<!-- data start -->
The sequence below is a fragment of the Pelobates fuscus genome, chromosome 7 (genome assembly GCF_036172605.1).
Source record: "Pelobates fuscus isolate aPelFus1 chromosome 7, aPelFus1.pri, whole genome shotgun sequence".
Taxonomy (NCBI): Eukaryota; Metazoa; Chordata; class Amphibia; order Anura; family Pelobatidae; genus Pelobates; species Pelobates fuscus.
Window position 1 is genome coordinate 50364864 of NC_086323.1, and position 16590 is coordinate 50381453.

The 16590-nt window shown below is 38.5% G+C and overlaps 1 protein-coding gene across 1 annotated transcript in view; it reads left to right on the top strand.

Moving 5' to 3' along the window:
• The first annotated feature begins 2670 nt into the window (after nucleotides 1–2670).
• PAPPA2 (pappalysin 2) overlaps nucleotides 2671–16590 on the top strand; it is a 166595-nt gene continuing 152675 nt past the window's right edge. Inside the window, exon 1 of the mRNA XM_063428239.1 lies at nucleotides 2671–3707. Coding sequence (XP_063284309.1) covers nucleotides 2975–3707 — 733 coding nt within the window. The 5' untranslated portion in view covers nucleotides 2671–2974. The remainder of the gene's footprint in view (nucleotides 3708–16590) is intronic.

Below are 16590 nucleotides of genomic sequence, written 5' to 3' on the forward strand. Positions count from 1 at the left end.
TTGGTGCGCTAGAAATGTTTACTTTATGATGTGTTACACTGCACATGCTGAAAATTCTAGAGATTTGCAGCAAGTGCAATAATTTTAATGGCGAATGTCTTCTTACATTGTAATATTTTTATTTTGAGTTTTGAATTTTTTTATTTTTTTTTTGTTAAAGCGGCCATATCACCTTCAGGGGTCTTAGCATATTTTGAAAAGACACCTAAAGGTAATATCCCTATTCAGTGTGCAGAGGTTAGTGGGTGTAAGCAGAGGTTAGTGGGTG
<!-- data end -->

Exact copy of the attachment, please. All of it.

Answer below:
The sequence below is a fragment of the Pelobates fuscus genome, chromosome 7 (genome assembly GCF_036172605.1).
Source record: "Pelobates fuscus isolate aPelFus1 chromosome 7, aPelFus1.pri, whole genome shotgun sequence".
Taxonomy (NCBI): Eukaryota; Metazoa; Chordata; class Amphibia; order Anura; family Pelobatidae; genus Pelobates; species Pelobates fuscus.
Window position 1 is genome coordinate 50364864 of NC_086323.1, and position 16590 is coordinate 50381453.

The 16590-nt window shown below is 38.5% G+C and overlaps 1 protein-coding gene across 1 annotated transcript in view; it reads left to right on the top strand.

Moving 5' to 3' along the window:
• The first annotated feature begins 2670 nt into the window (after nucleotides 1–2670).
• PAPPA2 (pappalysin 2) overlaps nucleotides 2671–16590 on the top strand; it is a 166595-nt gene continuing 152675 nt past the window's right edge. Inside the window, exon 1 of the mRNA XM_063428239.1 lies at nucleotides 2671–3707. Coding sequence (XP_063284309.1) covers nucleotides 2975–3707 — 733 coding nt within the window. The 5' untranslated portion in view covers nucleotides 2671–2974. The remainder of the gene's footprint in view (nucleotides 3708–16590) is intronic.

Below are 16590 nucleotides of genomic sequence, written 5' to 3' on the forward strand. Positions count from 1 at the left end.
TTGGTGCGCTAGAAATGTTTACTTTATGATGTGTTACACTGCACATGCTGAAAATTCTAGAGATTTGCAGCAAGTGCAATAATTTTAATGGCGAATGTCTTCTTACATTGTAATATTTTTATTTTGAGTTTTGAATTTTTTTATTTTTTTTTTGTTAAAGCGGCCATATCACCTTCAGGGGTCTTAGCATATTTTGAAAAGACACCTAAAGGTAATATCCCTATTCAGTGTGCAGAGGTTAGTGGGTGTAAGCAGAGGTTAGTGGGTG